I am averaging 30.2 mpg and just as surprised with the performance of this Hybrid. I spend a lot of time researching six- and seven-passenger SUV's to drive 26,000+ miles per year. I am convinced I made the right choice.
The car offers the perfect balance of power/fuel economy, space/size and luxury/utility. The interior of this Limited version is very attractive without seeming opulent or grandiose.
I love the car for its comfort and handling but most importantly for the confidence it seems to inspire while driving. It's a sense of feeling at peace.
I have had this 2013 Highlander Limited for about 6 weeks and really enjoy it. It has been cold (25-35F) so it takes 3-5 miles of driving to get close to the 28 mpg--but this is acceptable. Handling, smoothness, all features work well together. Very comfortable with nice upright seat position.
My only disappointment is that the upgraded JBL audio system does not allow display of any of the hybrid operations or MPG records on the large screen, but only a small display on a small screen. The 2013 owners manual claims to have these great displays--that include minute to minute graphs of MPG. A call to Toyota confirmed the lack of display features and the need to update the manual.
With only 14,680 miles its new to me with all the bells and whistles. Didn't have to give my right arm for it... Smells new. How many hybrid SUVs that can seat 7 and get 27 miles in the city do you know of? The kids love it and super quiet.
I leased a 2013 Highlander Hybrid ("HH") because I wanted a 7-seater SUV to cart around my growing family (and our stuff), without having to refill the gas tank every few days. But I also wanted a performance vehicle with some creature comforts, which would be fun to drive. While the HH delivered on fuel economy (23-26 mpg overall in "ECON" mode), it fell short in all other respects. First off, the premium that Toyota adds to the price of the Highlander for the hybrid model is not offset by the gas savings due to the HH's slightly better fuel economy. The HH is $10,000-$20,000 more expensive than the non-hybrid Highlander (depending on trim), but I can say from experience that I will not save that much in fuel costs by the end of my 3-year lease. If you're looking to save money, you're better off buying a regular Highlander, which delivers only about 3-7 mpg less overall than the hybrid model.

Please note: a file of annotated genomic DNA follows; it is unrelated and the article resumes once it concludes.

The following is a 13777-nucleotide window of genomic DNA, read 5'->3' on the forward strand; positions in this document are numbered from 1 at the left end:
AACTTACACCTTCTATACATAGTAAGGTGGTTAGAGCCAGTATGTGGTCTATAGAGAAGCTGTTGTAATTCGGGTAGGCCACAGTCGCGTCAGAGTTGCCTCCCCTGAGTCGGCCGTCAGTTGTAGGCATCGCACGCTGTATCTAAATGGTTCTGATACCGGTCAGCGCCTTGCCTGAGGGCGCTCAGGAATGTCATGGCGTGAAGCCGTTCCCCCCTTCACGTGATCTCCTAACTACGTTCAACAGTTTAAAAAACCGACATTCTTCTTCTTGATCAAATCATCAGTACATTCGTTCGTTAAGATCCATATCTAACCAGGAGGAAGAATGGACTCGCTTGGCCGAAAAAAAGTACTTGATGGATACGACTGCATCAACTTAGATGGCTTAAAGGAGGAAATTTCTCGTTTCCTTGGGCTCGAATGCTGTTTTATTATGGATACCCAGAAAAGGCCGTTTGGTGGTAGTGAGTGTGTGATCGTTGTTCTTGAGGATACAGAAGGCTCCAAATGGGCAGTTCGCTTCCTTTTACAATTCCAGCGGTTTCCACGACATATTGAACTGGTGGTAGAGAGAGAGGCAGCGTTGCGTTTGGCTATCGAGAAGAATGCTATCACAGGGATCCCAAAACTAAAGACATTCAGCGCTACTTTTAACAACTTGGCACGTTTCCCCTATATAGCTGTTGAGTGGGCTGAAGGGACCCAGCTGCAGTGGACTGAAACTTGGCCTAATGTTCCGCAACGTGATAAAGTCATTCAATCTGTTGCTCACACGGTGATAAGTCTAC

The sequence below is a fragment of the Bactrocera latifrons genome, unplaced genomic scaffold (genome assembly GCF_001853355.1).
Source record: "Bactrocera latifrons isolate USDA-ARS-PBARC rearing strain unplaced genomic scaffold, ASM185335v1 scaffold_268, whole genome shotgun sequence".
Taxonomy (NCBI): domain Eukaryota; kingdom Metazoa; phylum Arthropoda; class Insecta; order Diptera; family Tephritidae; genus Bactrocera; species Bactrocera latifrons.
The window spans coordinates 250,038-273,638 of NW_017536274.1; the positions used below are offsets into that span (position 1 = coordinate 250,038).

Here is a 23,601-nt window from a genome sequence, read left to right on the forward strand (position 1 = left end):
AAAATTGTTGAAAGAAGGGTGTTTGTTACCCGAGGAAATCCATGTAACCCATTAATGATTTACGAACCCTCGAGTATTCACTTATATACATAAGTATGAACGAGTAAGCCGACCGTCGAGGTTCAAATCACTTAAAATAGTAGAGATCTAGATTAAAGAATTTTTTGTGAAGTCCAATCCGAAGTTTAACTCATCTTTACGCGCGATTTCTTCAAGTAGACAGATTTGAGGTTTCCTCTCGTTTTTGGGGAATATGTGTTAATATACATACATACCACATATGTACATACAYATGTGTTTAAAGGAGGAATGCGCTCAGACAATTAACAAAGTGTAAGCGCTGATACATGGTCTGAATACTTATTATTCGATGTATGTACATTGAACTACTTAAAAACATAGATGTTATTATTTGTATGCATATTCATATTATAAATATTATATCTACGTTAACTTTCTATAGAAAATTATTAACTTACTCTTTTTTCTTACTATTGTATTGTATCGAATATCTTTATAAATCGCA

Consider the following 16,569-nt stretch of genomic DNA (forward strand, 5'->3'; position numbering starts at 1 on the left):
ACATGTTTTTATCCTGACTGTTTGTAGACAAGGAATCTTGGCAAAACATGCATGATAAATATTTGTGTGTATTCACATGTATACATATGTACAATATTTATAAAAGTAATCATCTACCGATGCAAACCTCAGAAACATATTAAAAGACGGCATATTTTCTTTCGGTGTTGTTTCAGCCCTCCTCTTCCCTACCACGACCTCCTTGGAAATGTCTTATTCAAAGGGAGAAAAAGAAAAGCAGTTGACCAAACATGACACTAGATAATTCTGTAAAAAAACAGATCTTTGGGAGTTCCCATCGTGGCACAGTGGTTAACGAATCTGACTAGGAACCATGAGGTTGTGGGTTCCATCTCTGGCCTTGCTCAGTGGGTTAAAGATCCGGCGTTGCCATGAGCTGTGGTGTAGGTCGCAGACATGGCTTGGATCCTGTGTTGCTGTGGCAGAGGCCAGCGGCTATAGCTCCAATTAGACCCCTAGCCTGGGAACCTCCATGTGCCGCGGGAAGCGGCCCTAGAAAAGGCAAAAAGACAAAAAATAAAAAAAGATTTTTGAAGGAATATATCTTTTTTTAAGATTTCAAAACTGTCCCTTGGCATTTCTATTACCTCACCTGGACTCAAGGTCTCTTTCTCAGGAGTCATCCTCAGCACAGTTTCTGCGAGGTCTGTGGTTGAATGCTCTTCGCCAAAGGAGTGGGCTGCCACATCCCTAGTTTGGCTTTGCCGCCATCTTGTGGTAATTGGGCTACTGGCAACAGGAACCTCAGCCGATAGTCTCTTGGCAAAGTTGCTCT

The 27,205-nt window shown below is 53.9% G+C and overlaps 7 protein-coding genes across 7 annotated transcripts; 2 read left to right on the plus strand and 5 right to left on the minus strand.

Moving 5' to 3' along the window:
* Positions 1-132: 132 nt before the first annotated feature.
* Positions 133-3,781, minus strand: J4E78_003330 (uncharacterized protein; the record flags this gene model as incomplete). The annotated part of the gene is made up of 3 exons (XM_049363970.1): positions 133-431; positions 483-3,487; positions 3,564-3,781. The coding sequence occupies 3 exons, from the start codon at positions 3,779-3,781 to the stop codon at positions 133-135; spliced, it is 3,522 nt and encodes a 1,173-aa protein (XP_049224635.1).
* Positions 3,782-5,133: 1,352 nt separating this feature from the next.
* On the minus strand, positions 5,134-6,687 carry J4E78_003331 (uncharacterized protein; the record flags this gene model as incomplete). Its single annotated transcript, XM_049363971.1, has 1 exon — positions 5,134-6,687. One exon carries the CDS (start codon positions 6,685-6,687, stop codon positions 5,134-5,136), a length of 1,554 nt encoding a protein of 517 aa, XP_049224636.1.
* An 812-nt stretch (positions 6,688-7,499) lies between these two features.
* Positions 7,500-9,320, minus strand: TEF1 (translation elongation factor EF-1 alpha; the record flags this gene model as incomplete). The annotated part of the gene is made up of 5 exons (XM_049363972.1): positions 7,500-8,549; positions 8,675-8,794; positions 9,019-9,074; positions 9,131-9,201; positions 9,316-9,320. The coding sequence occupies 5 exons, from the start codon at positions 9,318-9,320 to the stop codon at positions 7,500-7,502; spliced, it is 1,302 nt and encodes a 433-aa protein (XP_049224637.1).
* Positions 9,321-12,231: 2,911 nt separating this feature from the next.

When it comes to creature comforts, the HH also failed to deliver. I didn't expect the HH to come with all of the luxury features standard like the BMW and Lexus that I'd previously owned, but Toyota took the nickel-and-diming to the extreme with the HH, even for a non-luxury vehicle brand. The only amenity that came standard on the HH was the power windows and door locks. I had to pay a ton extra for an add-on "package" in order to have a back-up camera (which comes standard in many luxury SUVs), and power front seats. I also purchased the navigation system package, which, sadly, did NOT include an upgraded audio system. Furthermore, the expensive package I purchased did not include a power lift-gate for the rear trunk door, a SmartKey, or automatic climate control, all of which had come standard with my previous cars. In order to get these features, I would've had to add on one or two more expensive packages, and the price for my HH was already close to $50,000 even without these extras. So I declined to purchase these additional packages and ended up regretting it. As a busy mom whose hands are always full, I underestimated how much I would miss having a power lift-gate and SmartKey features.
Lastly, and perhaps most importantly, the HH is a really dud to drive. Its performance is uninspired and sluggish, even when it's not being driven in ECON mode. I wasn't expecting sports sedan performance from a 7-seater SUV, but the HH is a snooze to drive, even for a vehicle of its size. It would be one thing if the HH delivered luxury and cushiness in exchange for the loss in performance (as the Lexus RX hybrid SUV does), but unfortunately, Toyota failed to deliver here as well. About the only plus of the HH is that it's a relatively quiet ride due to the hybrid electric engine. Other than that, it feels like just another cheap, mass-produced Toyota car, which is about as exciting as the plain-vanilla Camry. If you're looking for a decent 7-seater SUV that won't break the bank, stick with the regular Highlander. Otherwise, if you can stretch your budget a bit, I'd recommend going for one of the Lexus, Audi, Infiniti or Acura SUV's, which deliver much more bang for your buck in terms of luxury features and/or performance. I can't wait for my lease to be up so I can be rid of my boring Highlander Hybrid!
Grade: A solid "C".